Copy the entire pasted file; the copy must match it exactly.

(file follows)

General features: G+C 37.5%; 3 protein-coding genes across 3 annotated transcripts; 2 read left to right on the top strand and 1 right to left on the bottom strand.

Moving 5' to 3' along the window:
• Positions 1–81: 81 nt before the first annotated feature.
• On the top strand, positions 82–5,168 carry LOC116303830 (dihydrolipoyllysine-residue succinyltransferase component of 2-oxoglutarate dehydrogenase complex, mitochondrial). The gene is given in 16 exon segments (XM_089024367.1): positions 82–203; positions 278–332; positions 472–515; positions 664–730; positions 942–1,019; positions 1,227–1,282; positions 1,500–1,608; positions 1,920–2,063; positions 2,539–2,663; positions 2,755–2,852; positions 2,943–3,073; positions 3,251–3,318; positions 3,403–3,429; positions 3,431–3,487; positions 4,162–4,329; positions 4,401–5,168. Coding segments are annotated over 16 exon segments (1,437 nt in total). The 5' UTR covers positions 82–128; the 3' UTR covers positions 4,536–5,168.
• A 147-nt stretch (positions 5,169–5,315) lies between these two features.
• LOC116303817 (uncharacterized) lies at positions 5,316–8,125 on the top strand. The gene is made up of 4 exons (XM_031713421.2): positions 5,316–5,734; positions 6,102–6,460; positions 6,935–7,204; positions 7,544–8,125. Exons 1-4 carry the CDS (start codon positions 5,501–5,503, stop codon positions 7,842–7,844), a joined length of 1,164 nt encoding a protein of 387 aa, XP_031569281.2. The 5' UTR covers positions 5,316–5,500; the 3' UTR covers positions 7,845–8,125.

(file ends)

General features: G+C 37.5%; 3 protein-coding genes across 3 annotated transcripts; 2 read left to right on the top strand and 1 right to left on the bottom strand.

Moving 5' to 3' along the window:
• Positions 1–81: 81 nt before the first annotated feature.
• On the top strand, positions 82–5,168 carry LOC116303830 (dihydrolipoyllysine-residue succinyltransferase component of 2-oxoglutarate dehydrogenase complex, mitochondrial). The gene is given in 16 exon segments (XM_089024367.1): positions 82–203; positions 278–332; positions 472–515; positions 664–730; positions 942–1,019; positions 1,227–1,282; positions 1,500–1,608; positions 1,920–2,063; positions 2,539–2,663; positions 2,755–2,852; positions 2,943–3,073; positions 3,251–3,318; positions 3,403–3,429; positions 3,431–3,487; positions 4,162–4,329; positions 4,401–5,168. Coding segments are annotated over 16 exon segments (1,437 nt in total). The 5' UTR covers positions 82–128; the 3' UTR covers positions 4,536–5,168.
• A 147-nt stretch (positions 5,169–5,315) lies between these two features.
• LOC116303817 (uncharacterized) lies at positions 5,316–8,125 on the top strand. The gene is made up of 4 exons (XM_031713421.2): positions 5,316–5,734; positions 6,102–6,460; positions 6,935–7,204; positions 7,544–8,125. Exons 1-4 carry the CDS (start codon positions 5,501–5,503, stop codon positions 7,842–7,844), a joined length of 1,164 nt encoding a protein of 387 aa, XP_031569281.2. The 5' UTR covers positions 5,316–5,500; the 3' UTR covers positions 7,845–8,125.